Regenerative agriculture can achieve similar financial results to traditional arable systems and benchmarking your business can help to manage the change.
Farming is embarking on a period of huge change that most growers and livestock producers have never experienced, says farm consultant Gary Markham, who helped initiate the Groundswell Benchmarking Group.
This will see the industry move away from the comfort of area payments – which make up around 84% of income on many arable farms. Instead, farms will have to apply for specific funding for environmental work.
“This will inevitably put farming business in financial strain as there will be a funding gap over the forthcoming few years,” says Mr Markham. “Farming has become very capital intensive.”
Mr Markham, of the Land Family Business farm consultancy group, will explain his thinking further at Groundswell 2021. “Change is inevitable – but managing the change is where the difficulty comes,” he says.
The economic production value of arable land is about £4,000 per acre and the additional £4-6,000 has no bearing on production capacity. Added to this is the increase in the capital cost of machinery over the past few years to over £300 per acre.
Many farmers have quite correctly attempted to expand as a means of dealing with these pressures, says Mr Markham. But this has normally meant tendering for contract farming agreements and losing about £40-60 per acre on the extra land.
This results in many arable farms becoming increasingly unviable as businesses. The margin from arable farming before direct payments and income from other enterprises has been minimal over the past two years.
“One of the best tools to monitor the change and provide achievable targets is to benchmark against farming businesses that have already made these changes,” says Mr Markham, who set up the Groundswell Benchmarking Group.
The group has been benchmarking a number of regenerative agriculture farming businesses for the 2017 to 2020 harvests – to identify if regenerative agricultural production systems can be financially viable.
Key findings for the performance of regenerative systems include:
• Average output 25% lower
• Variable costs 24% lower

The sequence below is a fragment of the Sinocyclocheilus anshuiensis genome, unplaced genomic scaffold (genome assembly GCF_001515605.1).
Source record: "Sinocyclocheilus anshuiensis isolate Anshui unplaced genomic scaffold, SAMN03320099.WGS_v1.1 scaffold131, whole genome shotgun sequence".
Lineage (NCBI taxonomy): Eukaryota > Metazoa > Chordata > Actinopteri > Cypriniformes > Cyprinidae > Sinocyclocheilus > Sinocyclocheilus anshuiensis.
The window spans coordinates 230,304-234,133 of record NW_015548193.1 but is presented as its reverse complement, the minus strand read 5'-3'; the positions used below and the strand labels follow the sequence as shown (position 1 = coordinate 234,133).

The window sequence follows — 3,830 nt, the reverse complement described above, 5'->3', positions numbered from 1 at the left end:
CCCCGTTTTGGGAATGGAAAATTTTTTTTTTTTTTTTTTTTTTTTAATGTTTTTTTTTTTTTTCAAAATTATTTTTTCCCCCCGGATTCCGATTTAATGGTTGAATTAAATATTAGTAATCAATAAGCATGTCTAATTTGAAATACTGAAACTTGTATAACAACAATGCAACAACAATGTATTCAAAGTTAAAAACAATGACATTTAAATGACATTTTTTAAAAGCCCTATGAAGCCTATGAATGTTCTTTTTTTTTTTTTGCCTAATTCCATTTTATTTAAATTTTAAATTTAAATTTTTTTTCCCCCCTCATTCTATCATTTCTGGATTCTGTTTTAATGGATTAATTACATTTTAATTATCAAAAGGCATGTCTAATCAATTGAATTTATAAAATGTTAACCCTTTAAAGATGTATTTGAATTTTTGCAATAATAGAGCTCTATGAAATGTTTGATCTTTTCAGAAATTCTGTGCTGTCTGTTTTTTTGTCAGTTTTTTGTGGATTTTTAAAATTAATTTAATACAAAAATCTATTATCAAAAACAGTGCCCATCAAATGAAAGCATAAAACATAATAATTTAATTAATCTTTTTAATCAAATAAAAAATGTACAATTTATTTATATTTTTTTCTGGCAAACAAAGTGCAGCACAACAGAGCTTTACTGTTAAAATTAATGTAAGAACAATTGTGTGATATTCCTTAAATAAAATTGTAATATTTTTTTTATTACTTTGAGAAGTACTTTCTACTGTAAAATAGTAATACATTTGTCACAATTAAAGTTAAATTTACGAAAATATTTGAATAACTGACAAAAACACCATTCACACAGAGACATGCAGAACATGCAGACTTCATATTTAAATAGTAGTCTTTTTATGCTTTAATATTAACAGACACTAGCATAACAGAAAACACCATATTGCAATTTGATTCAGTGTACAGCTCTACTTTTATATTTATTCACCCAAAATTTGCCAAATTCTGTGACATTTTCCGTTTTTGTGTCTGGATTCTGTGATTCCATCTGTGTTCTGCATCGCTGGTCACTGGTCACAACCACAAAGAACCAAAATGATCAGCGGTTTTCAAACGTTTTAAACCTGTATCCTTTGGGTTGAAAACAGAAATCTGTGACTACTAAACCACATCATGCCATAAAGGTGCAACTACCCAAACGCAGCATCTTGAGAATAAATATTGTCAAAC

• Gross margin 28% lower
• Labour and machinery costs which are 30% lower
This results in an average margin very similar for both systems of production. But the range of results within the group is wide with the top performers achieving results well above conventional top 25% group.
In addition to margins, there are savings in working capital of around £148 per acre which can have a large impact on a farming business.
Lack of profitability in arable farms is mainly driven by high machinery costs and in particular depreciation which represents the capital per acre. Mr Markham has therefore developed a key indicator of machinery capital per tonne.
The average machinery cost among the Groundswell group of regenerative farmers is £74 per tonne of wheat. This compares with an average cost of about £91/t for arable farmers employing a conventional production system.
“The difference has been around £20 to £30 per tonne over the past four harvests.” says Mr Markham, who says it shows that the traditional ‘yield is king’ philosophy does not work.
It also shows that expanding the area farmed is not feasible by using traditional contract farming structures he adds. Furthermore, Mr Markham says benchmarking data proves that there is a different approach that is economically viable.
Five principles of regenerative agriculture
1. Don’t disturb the soil
Soil supports a complex network of worm-holes, fungal hyphae and a labyrinth of microscopic air pockets surrounded by aggregates of soil particles. Disturbing this, by ploughing or heavy doses of fertiliser or sprays, will set the system back.
2. Keep soil surface covered
The impact of rain drops or burning rays of sun or frost can all harm the soil. A duvet of growing crops, or stubble residues, will protect it.
3. Keep living roots in the soil
In an arable rotation there will be times when this is hard to do but living roots in the soil are vital for feeding the bacteria and fungi that provide food for the protozoa, arthropods and higher creatures further up the chain.
4. Grow diverse range of crops
Ideally at the same time, like in a meadow. Monocultures do not happen in nature and soil thrives on variety. Companion cropping (two crops are grown at once and separated after harvest) can be successful.
Cover cropping – growing a crop which is not taken to harvest but helps protect and feed the soil – will also have the happy effect of capturing sunlight and feeding that energy to the subterranean world, at a time when traditionally the land would have been bare.
5. Bring back grazing animals
This is more than a nod to the permanent pasture analogy, it allows arable farmers to rest their land for one, two or more years and then graze multispecies leys – great in themselves for feeding the soil and for mob-grazed livestock.